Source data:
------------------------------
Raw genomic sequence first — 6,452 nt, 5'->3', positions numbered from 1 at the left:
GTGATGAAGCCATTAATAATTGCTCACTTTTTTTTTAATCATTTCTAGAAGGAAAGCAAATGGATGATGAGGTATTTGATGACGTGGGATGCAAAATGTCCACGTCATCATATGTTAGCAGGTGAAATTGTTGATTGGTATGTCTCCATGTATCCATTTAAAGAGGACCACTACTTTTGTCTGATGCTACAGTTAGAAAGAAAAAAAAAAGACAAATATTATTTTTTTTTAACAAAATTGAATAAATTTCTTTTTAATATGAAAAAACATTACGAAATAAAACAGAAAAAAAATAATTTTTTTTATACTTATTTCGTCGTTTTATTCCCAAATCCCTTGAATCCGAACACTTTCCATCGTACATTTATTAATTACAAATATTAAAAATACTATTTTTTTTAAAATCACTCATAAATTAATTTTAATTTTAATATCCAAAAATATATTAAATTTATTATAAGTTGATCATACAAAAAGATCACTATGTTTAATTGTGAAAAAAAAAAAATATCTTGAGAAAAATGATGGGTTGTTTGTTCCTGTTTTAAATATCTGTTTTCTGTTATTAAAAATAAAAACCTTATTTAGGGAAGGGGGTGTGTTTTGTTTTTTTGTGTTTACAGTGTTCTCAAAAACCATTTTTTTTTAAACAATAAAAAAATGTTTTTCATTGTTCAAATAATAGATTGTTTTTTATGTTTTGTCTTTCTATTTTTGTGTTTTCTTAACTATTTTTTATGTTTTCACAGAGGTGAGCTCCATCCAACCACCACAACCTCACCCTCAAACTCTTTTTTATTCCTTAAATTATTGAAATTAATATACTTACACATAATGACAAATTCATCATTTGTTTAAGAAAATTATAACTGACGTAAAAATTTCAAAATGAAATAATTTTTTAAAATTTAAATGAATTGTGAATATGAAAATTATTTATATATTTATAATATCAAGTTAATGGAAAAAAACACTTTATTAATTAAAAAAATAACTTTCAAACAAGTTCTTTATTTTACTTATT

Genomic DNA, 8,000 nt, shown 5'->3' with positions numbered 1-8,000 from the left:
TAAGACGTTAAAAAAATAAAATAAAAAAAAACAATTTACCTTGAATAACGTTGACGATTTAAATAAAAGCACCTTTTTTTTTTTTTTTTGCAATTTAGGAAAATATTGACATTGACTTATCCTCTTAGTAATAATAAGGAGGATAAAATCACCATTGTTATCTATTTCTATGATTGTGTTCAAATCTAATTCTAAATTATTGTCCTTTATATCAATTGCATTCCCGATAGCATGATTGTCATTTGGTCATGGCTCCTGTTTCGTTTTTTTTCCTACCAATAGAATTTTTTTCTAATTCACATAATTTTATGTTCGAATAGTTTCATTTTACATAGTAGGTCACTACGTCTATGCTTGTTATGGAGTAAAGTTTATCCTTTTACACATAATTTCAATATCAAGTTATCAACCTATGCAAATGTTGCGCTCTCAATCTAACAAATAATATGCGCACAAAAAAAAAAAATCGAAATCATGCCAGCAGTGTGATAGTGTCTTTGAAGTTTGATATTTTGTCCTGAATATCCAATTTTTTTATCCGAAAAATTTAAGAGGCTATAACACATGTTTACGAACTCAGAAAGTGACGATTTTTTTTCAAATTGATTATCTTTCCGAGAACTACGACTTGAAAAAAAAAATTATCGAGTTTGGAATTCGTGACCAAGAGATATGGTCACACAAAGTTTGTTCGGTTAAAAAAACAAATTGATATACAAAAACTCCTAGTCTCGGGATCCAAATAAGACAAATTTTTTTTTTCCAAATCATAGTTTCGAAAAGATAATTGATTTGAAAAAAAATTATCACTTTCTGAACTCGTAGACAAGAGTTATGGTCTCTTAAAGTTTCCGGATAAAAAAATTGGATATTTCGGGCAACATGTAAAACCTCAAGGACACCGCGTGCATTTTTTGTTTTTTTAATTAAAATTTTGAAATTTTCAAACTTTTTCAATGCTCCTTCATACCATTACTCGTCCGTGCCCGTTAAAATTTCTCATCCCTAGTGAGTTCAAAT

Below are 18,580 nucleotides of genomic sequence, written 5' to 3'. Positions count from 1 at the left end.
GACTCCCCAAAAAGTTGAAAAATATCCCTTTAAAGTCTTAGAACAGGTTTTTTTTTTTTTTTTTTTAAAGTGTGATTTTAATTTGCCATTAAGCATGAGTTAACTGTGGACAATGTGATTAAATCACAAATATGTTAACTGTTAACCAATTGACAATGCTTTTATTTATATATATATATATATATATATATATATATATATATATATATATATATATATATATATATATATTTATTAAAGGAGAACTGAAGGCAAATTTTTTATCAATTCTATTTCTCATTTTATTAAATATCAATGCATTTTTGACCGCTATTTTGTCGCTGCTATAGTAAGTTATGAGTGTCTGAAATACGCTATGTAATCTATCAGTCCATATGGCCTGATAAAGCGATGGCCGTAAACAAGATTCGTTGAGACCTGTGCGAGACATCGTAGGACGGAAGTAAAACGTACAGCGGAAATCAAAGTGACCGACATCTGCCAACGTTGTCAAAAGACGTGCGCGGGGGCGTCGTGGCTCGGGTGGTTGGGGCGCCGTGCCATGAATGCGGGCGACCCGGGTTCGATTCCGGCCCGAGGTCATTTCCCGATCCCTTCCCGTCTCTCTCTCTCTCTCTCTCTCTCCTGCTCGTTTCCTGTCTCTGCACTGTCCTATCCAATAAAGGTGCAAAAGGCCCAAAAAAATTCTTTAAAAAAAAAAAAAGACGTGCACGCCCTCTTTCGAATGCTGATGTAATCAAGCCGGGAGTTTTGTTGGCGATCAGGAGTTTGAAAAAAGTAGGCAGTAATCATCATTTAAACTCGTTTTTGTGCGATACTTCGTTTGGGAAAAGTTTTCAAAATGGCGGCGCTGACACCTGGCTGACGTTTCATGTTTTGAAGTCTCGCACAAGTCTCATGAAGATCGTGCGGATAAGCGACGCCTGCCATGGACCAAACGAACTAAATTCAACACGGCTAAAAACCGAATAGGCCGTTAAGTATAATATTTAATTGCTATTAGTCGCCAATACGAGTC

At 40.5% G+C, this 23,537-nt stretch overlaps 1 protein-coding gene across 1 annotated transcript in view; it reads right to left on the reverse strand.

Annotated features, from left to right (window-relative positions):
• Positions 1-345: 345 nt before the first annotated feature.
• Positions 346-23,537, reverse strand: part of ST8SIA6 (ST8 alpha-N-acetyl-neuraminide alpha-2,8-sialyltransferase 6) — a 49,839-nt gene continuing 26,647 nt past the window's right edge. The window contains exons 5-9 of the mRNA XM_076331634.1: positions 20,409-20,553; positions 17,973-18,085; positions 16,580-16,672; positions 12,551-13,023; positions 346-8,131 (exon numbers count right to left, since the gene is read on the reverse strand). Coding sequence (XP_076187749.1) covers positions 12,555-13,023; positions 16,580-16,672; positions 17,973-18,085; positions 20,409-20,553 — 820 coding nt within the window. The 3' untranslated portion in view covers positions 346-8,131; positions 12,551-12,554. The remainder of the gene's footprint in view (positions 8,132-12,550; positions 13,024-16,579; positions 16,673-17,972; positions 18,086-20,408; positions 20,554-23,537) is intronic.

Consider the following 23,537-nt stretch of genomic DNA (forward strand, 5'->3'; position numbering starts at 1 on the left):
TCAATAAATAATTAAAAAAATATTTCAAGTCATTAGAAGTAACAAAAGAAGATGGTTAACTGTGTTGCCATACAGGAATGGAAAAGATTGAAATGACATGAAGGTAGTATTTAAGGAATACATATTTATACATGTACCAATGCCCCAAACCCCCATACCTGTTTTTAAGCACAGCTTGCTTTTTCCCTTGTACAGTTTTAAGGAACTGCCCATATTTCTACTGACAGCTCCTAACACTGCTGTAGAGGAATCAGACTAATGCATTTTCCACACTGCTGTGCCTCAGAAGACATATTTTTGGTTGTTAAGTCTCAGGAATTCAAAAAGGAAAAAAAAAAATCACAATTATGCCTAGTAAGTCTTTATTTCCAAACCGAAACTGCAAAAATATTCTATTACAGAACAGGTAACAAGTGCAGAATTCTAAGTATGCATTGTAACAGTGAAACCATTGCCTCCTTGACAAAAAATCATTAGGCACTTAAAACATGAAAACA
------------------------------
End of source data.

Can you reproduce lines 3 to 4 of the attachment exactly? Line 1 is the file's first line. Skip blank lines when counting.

Genomic DNA, 8,000 nt, shown 5'->3' with positions numbered 1-8,000 from the left:
TAAGACGTTAAAAAAATAAAATAAAAAAAAACAATTTACCTTGAATAACGTTGACGATTTAAATAAAAGCACCTTTTTTTTTTTTTTTTGCAATTTAGGAAAATATTGACATTGACTTATCCTCTTAGTAATAATAAGGAGGATAAAATCACCATTGTTATCTATTTCTATGATTGTGTTCAAATCTAATTCTAAATTATTGTCCTTTATATCAATTGCATTCCCGATAGCATGATTGTCATTTGGTCATGGCTCCTGTTTCGTTTTTTTTCCTACCAATAGAATTTTTTTCTAATTCACATAATTTTATGTTCGAATAGTTTCATTTTACATAGTAGGTCACTACGTCTATGCTTGTTATGGAGTAAAGTTTATCCTTTTACACATAATTTCAATATCAAGTTATCAACCTATGCAAATGTTGCGCTCTCAATCTAACAAATAATATGCGCACAAAAAAAAAAAATCGAAATCATGCCAGCAGTGTGATAGTGTCTTTGAAGTTTGATATTTTGTCCTGAATATCCAATTTTTTTATCCGAAAAATTTAAGAGGCTATAACACATGTTTACGAACTCAGAAAGTGACGATTTTTTTTCAAATTGATTATCTTTCCGAGAACTACGACTTGAAAAAAAAAATTATCGAGTTTGGAATTCGTGACCAAGAGATATGGTCACACAAAGTTTGTTCGGTTAAAAAAACAAATTGATATACAAAAACTCCTAGTCTCGGGATCCAAATAAGACAAATTTTTTTTTTCCAAATCATAGTTTCGAAAAGATAATTGATTTGAAAAAAAATTATCACTTTCTGAACTCGTAGACAAGAGTTATGGTCTCTTAAAGTTTCCGGATAAAAAAATTGGATATTTCGGGCAACATGTAAAACCTCAAGGACACCGCGTGCATTTTTTGTTTTTTTAATTAAAATTTTGAAATTTTCAAACTTTTTCAATGCTCCTTCATACCATTACTCGTCCGTGCCCGTTAAAATTTCTCATCCCTAGTGAGTTCAAAT